Top tips for managing seasonal allergies 

Seasonal allergies like hayfever or allergic rhinitis can turn the beauty of spring and summer into a miserable experience. As flowers bloom and trees blossom, so do the allergens that trigger sneezing, itching, congestion, and other unpleasant symptoms. 

According to the Asthma and Allergy Foundation of America (AAFA) more than 100 million people deal with allergies every year in the US alone. The triggers vary, but pollen is a big one.

While it’s impossible to escape pollen and other allergens completely, there are some strategies that can help to reduce the impact:

1. Monitor pollen counts

Stay informed about pollen levels in your area. Many weather websites, apps, and local news stations provide daily pollen forecasts. Limit outdoor activities on days when pollen counts are particularly high, usually during warm, dry, and windy days.

2. Keep windows closed

As tempting as it may be to let fresh air into your home, keeping windows closed during peak allergy season can significantly reduce the amount of pollen and other outdoor allergens that enter your living space. Consider using air conditioning with a high-efficiency particulate air (HEPA) filter to help trap allergens indoors.

3. Use HEPA filters

Invest in HEPA filters for your home’s heating and cooling systems. These filters can capture airborne allergens such as pollen, pet dander, and mold spores, improving indoor air quality and reducing allergy symptoms.

4. Practice good hygiene

After spending time outdoors, shower and change your clothes to remove any pollen that may have settled on your skin and clothing. Additionally, consider using a saline nasal rinse to flush out pollen and other allergens from your nasal passages.

5. Limit exposure to allergens

Avoid outdoor activities that are known to trigger your allergy symptoms, such as mowing the lawn or gardening. If these tasks are unavoidable, consider wearing a pollen mask to minimise exposure to allergens.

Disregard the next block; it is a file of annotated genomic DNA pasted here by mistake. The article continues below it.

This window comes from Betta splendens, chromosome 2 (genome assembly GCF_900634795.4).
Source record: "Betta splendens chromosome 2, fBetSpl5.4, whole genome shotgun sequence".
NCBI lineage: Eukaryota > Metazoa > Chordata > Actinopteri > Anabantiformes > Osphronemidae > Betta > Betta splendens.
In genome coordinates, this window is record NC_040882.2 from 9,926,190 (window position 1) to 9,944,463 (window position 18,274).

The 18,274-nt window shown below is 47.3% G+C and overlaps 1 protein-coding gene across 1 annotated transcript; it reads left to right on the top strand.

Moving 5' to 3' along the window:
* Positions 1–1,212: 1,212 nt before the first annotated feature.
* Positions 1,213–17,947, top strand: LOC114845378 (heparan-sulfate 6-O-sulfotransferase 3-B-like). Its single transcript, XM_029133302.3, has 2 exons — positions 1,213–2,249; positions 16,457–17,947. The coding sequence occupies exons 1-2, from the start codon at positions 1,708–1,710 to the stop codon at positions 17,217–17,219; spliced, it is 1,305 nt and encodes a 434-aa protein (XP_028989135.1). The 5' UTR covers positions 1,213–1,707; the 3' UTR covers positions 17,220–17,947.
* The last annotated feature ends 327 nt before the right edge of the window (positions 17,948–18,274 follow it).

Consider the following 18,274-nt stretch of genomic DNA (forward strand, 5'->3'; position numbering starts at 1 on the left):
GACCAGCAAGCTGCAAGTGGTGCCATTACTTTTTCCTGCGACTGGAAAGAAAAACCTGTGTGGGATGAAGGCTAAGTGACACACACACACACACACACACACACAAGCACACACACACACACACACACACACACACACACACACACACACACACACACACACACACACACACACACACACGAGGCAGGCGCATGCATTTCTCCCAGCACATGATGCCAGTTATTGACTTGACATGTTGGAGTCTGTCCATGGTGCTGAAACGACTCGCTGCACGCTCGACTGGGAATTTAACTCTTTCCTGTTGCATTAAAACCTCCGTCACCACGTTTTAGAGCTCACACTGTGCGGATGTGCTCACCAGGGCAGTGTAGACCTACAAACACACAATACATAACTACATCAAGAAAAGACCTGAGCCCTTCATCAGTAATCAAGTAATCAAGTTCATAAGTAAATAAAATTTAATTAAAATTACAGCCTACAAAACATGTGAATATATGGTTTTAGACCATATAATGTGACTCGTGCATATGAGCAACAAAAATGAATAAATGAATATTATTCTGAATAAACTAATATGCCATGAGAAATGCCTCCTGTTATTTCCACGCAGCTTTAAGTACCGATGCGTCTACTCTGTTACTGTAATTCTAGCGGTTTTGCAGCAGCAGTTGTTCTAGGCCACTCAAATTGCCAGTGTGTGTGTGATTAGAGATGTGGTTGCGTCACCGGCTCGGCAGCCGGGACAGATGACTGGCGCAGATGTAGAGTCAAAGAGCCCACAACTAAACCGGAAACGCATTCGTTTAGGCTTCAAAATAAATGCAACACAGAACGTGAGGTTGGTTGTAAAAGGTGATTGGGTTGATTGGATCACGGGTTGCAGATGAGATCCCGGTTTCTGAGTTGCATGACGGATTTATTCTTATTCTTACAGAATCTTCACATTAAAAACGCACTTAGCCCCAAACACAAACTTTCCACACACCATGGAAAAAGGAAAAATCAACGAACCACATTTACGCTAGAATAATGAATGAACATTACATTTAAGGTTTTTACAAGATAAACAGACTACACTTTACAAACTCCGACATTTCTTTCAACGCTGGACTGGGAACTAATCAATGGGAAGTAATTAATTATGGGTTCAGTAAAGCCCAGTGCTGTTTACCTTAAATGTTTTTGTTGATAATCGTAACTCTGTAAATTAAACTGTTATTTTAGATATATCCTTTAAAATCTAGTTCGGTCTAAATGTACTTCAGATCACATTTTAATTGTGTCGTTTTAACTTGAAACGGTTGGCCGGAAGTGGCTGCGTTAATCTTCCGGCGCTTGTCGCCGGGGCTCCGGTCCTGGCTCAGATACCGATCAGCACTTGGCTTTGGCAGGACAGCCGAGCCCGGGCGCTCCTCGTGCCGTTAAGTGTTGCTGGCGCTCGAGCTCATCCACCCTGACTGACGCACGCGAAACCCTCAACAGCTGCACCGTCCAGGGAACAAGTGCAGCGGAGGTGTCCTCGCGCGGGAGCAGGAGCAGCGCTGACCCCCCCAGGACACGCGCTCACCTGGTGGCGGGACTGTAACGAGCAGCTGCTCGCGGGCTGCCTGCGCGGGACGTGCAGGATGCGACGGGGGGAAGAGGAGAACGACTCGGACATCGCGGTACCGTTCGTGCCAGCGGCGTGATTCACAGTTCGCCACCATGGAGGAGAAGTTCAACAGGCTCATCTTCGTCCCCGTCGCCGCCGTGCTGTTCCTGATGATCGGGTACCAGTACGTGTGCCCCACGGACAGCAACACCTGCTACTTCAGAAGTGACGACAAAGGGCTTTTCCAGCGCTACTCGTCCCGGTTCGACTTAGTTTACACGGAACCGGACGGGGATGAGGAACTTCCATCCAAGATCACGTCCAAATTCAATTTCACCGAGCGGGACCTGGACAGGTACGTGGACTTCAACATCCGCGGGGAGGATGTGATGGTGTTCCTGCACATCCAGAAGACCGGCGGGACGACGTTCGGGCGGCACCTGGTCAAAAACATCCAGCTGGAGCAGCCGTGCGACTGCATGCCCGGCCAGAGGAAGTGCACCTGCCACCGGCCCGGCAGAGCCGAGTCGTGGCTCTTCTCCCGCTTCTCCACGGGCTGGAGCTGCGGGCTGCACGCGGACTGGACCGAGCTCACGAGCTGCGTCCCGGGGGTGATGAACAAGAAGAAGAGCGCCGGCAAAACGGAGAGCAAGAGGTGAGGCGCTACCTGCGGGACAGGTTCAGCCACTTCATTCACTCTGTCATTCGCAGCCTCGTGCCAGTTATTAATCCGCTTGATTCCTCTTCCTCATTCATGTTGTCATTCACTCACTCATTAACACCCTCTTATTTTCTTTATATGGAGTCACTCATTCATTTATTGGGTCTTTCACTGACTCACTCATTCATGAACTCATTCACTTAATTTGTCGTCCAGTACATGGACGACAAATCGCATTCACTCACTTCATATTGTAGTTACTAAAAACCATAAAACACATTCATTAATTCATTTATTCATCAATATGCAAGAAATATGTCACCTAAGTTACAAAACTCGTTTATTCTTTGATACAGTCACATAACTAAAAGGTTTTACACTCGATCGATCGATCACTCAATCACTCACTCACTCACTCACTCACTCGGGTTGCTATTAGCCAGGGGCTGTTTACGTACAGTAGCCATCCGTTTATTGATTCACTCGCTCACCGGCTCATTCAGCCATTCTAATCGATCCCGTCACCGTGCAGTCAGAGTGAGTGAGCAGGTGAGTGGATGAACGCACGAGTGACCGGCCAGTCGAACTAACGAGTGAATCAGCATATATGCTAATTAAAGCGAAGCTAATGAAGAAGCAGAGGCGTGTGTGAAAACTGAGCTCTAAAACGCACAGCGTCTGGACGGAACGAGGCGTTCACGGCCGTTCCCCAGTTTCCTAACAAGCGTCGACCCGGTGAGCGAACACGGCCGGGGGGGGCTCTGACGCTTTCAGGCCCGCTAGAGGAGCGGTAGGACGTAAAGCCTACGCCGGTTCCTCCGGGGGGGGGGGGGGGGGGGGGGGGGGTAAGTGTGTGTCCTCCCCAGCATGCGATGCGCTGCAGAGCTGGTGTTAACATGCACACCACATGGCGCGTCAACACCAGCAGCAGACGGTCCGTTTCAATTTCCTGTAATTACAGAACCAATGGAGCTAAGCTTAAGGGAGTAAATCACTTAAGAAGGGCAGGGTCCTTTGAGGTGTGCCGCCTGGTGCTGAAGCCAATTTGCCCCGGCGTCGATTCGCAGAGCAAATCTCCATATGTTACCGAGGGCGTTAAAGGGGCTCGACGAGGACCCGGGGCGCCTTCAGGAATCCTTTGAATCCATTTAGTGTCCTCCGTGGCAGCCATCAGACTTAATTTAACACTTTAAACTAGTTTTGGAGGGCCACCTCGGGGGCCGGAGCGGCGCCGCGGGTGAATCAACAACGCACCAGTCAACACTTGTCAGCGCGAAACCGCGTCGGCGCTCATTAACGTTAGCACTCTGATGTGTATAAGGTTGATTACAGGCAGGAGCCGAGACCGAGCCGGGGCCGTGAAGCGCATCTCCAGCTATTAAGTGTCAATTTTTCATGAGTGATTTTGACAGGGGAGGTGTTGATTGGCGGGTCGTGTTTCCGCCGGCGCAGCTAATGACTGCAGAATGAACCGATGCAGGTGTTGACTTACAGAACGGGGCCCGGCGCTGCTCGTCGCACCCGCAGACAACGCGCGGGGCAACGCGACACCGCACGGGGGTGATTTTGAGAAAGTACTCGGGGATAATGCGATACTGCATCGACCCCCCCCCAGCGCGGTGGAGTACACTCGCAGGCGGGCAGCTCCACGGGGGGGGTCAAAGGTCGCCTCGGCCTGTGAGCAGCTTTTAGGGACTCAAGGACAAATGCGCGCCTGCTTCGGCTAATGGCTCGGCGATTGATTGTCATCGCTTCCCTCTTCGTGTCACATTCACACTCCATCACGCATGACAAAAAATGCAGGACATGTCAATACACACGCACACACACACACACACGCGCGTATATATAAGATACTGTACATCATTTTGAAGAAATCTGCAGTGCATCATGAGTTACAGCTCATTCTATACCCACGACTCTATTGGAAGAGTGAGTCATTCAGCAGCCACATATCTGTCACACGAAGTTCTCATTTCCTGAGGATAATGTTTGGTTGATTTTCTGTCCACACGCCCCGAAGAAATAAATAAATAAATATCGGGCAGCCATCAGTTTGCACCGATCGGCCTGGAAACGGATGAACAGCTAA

6. Keep pets clean

Pets that spend time outdoors can track pollen and other allergens into your home. Bathe your pets regularly and wipe their paws with a damp cloth after they’ve been outside to reduce the amount of allergens they bring indoors.

7. Consider allergy medications

Over-the-counter antihistamines, decongestants, and nasal sprays can provide temporary relief from allergy symptoms. If your symptoms are persistent or severe, consult with a healthcare professional who can recommend prescription medications or allergy shots (immunotherapy) to help manage your allergies.

8. Try natural remedies

Some people find relief from seasonal allergies through natural remedies such as local honey, acupuncture, and herbal supplements like butterbur and quercetin. While the effectiveness of these remedies varies from person to person, they may be worth exploring as complementary treatments to conventional allergy medications.

9. Consult an allergist

If you struggle with severe or persistent allergy symptoms that interfere with your daily life, consider consulting an allergist for personalised advice and treatment options. Allergists can perform allergy testing to identify specific triggers and develop a management plan tailored to your needs.

10. Stay informed and adapt

Allergy triggers can vary depending on the time of year and geographic location. Stay informed about seasonal allergens in your area and be prepared to adjust your allergy management strategies accordingly.

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